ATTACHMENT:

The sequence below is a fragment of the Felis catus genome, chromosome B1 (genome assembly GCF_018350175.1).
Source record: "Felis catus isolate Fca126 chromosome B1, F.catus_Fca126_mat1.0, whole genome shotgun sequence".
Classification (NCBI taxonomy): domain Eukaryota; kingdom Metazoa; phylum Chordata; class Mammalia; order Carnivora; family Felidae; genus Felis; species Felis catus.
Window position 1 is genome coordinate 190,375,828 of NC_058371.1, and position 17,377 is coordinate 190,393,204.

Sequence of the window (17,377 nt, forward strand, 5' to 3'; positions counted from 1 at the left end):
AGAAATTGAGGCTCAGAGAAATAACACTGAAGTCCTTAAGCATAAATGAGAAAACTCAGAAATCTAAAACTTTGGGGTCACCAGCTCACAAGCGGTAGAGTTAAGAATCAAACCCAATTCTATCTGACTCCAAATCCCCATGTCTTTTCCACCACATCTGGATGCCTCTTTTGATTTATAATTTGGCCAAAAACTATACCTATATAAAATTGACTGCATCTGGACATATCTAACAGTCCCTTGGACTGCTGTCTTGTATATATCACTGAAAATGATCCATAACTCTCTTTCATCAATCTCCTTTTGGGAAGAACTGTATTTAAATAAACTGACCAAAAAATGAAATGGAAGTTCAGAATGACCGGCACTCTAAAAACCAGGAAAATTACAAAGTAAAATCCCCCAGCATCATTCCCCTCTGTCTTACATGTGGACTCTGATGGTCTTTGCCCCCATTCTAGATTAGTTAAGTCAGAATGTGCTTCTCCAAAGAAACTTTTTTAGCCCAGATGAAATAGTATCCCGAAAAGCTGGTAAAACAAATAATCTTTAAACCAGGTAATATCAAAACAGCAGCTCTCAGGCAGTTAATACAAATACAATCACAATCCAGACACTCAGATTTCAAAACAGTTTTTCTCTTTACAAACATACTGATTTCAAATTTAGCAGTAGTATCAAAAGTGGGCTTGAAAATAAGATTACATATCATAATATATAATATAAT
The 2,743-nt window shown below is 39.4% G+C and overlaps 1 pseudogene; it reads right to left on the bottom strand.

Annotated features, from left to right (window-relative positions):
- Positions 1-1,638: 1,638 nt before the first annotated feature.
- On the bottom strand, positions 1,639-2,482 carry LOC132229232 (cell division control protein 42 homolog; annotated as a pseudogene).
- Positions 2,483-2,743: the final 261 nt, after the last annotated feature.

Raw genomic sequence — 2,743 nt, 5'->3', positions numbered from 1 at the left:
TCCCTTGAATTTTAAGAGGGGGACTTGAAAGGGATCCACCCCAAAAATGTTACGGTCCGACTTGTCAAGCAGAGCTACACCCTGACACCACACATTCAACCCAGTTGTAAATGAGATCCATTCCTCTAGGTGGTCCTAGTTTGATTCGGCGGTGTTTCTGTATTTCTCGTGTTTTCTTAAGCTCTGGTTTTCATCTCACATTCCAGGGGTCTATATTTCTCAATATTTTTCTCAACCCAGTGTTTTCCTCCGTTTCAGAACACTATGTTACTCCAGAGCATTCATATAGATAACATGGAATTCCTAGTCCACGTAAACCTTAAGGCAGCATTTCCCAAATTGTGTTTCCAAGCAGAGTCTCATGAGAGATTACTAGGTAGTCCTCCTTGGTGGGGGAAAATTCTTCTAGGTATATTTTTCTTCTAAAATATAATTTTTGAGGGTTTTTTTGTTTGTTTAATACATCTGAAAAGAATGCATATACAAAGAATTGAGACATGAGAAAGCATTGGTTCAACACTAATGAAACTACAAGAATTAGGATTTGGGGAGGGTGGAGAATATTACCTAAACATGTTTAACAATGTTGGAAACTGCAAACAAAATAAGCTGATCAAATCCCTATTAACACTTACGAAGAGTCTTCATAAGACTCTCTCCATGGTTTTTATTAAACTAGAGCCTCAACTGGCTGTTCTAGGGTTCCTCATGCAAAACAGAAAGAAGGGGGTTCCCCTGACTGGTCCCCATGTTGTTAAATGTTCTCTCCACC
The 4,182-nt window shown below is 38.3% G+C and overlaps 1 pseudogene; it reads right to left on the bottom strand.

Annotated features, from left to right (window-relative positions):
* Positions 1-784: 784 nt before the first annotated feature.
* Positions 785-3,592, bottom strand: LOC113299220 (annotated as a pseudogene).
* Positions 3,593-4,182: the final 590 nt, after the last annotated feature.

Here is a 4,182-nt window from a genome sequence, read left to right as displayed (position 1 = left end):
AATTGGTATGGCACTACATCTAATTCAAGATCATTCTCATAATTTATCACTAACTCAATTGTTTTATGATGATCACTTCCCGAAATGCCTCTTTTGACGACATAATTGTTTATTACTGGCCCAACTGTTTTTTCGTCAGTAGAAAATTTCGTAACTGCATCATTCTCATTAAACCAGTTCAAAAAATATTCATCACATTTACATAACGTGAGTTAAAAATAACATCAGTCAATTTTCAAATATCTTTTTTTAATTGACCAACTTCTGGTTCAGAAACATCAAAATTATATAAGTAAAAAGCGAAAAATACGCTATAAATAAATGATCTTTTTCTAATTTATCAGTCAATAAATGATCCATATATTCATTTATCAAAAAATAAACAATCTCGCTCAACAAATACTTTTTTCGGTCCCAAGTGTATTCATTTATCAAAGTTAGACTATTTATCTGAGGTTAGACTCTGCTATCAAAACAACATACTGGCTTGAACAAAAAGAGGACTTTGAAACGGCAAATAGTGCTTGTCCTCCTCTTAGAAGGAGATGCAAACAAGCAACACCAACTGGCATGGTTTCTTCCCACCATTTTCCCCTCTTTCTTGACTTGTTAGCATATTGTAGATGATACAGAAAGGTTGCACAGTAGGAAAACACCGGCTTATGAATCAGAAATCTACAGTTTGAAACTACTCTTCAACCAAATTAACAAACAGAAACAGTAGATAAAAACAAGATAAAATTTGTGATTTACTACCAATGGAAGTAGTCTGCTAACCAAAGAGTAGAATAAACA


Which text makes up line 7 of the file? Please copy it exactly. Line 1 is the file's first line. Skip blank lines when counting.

The 2,743-nt window shown below is 39.4% G+C and overlaps 1 pseudogene; it reads right to left on the bottom strand.